The Washington Supreme Court last week handed a victory to environmental advocates who argued that unzoned forestland in Skamania County is in violation of the Growth Management Act.
In an opinion issued Thursday, the court found that Skamania County is more than six years past its December 2008 deadline to review its natural resource land designations. The opinion largely sided with conservation groups Save Our Scenic Area and Friends of the Columbia Gorge, who had filed a lawsuit in 2012 challenging the county’s inaction.
That’s not the final word, however. The Supreme Court remanded the case back to Clark County Superior Court, where the lawsuit was originally filed.
“We still will continue to pursue this case and try to establish protections on forest lands for forest uses,” said Nathan Baker, staff attorney for Friends of the Columbia Gorge.
Large swaths of forestland in Skamania County are currently “unmapped” and thus vulnerable to unregulated development, advocates say. The case centers around 15,000 acres of privately owned forestland referred to as “free-for-all” areas at one point in the court’s opinion.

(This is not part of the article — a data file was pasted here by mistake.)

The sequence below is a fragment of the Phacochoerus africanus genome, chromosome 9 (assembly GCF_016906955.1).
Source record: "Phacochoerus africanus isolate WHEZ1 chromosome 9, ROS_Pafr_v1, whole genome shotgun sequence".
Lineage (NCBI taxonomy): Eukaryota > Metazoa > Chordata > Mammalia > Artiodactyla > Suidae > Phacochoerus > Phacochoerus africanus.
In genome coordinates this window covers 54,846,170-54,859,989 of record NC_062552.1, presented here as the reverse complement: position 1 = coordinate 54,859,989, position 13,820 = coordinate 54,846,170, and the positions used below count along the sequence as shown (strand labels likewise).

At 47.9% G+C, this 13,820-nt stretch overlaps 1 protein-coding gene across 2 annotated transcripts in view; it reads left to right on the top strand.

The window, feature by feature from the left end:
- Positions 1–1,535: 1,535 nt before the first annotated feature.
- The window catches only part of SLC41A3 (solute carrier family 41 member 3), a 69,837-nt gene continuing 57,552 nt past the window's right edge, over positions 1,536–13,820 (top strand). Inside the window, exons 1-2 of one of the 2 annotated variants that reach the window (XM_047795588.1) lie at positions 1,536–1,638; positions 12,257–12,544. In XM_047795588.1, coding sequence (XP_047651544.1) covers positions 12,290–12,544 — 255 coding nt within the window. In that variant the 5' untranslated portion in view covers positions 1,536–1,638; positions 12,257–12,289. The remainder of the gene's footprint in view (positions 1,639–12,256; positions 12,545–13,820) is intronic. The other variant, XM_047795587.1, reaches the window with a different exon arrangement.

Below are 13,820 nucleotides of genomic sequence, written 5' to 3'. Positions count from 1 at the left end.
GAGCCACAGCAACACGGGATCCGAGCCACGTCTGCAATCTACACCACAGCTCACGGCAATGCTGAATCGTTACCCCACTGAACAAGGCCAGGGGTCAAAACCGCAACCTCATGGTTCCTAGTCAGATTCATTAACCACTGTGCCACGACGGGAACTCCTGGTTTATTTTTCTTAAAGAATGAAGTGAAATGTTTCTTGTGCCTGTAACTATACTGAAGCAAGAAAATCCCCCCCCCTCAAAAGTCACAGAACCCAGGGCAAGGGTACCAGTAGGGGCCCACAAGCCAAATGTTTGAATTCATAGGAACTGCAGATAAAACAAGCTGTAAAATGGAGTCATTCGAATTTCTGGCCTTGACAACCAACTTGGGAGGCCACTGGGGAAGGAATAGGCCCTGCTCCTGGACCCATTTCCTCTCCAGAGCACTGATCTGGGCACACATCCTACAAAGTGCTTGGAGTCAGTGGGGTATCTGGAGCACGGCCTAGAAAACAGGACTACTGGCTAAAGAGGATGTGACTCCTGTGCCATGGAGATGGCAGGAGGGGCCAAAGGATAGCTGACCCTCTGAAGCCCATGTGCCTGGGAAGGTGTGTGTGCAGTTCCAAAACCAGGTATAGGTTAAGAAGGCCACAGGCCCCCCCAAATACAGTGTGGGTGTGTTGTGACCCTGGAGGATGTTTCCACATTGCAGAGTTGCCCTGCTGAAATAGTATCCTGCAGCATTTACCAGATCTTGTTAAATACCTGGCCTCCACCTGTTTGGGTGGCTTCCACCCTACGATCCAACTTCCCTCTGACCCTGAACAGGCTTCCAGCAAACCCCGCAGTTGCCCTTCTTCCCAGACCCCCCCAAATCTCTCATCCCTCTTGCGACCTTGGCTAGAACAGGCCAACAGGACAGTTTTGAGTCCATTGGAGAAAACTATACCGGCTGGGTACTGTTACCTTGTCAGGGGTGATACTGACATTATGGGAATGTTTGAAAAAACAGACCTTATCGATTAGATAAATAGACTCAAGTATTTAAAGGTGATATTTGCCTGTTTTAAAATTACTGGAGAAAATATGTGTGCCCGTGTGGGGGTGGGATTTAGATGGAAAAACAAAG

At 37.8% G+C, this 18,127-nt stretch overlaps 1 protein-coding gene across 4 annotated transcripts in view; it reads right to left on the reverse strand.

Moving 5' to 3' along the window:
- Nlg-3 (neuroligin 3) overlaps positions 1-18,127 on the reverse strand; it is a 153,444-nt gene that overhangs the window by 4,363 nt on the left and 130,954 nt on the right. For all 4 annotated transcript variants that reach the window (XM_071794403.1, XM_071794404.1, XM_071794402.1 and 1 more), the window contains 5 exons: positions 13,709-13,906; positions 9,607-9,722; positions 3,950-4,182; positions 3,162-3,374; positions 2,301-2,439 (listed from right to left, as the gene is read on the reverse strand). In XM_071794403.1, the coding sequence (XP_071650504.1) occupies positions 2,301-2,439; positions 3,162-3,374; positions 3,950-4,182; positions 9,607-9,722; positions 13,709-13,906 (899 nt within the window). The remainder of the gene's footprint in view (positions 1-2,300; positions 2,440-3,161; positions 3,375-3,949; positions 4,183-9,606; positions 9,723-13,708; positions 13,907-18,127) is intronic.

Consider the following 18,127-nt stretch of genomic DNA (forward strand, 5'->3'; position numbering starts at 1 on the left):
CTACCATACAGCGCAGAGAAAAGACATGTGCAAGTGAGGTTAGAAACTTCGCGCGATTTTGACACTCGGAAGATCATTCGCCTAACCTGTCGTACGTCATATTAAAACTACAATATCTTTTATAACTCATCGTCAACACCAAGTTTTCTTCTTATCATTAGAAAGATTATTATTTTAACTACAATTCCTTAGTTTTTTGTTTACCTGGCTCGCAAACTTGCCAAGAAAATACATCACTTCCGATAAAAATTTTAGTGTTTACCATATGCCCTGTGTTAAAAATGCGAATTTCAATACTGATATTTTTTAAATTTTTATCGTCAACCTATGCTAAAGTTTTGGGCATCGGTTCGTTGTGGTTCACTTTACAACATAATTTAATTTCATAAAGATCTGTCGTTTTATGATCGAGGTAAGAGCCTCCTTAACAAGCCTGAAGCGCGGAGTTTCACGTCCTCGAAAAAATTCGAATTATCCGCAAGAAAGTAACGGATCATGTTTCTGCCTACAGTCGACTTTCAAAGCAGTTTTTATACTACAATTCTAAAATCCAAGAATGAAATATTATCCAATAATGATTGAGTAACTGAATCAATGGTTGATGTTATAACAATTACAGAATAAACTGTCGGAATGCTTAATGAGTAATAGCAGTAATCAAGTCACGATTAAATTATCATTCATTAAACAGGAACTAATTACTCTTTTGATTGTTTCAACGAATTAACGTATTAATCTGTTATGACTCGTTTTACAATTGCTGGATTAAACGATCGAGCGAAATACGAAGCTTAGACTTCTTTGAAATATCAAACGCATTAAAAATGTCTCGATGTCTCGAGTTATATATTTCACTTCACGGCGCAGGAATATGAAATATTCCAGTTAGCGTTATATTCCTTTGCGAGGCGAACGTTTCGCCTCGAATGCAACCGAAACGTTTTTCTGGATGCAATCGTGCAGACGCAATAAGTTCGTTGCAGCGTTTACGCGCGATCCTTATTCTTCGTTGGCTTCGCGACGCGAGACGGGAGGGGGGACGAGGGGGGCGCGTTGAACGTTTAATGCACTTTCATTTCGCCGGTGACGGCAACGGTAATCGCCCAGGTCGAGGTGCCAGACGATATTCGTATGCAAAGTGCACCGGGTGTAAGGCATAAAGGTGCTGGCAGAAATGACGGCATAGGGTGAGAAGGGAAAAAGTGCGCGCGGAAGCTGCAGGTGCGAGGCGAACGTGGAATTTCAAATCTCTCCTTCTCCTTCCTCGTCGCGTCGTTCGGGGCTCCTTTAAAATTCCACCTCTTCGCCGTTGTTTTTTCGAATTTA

In 2007, Skamania County designated much of its private forestland as conservancy areas intended for the conservation and management of existing natural resources. At the same time, it declared a building moratorium on 15,000 acres of land as it considered zoning classifications there.
But the county continued extending the moratorium long after the 2008 review deadline came and went. In 2012, the county repealed the moratorium for all but 4,500 acres of the area. That’s when Save Our Scenic Area and Friends of the Columbia Gorge filed the lawsuit. The entire moratorium eventually lapsed.
Shortly after the moratorium was repealed, the county approved plans for the Whistling Ridge Energy Project, a wind farm just outside the Gorge scenic area boundary near Underwood.
As part of its case, the county had argued that the plaintiffs’ challenge was untimely and should have been filed years earlier – an argument the Supreme Court rejected. The county effectively made the “unmapped” classification permanent in 2012 when it indicated its ordinances were no longer temporary, the court said.
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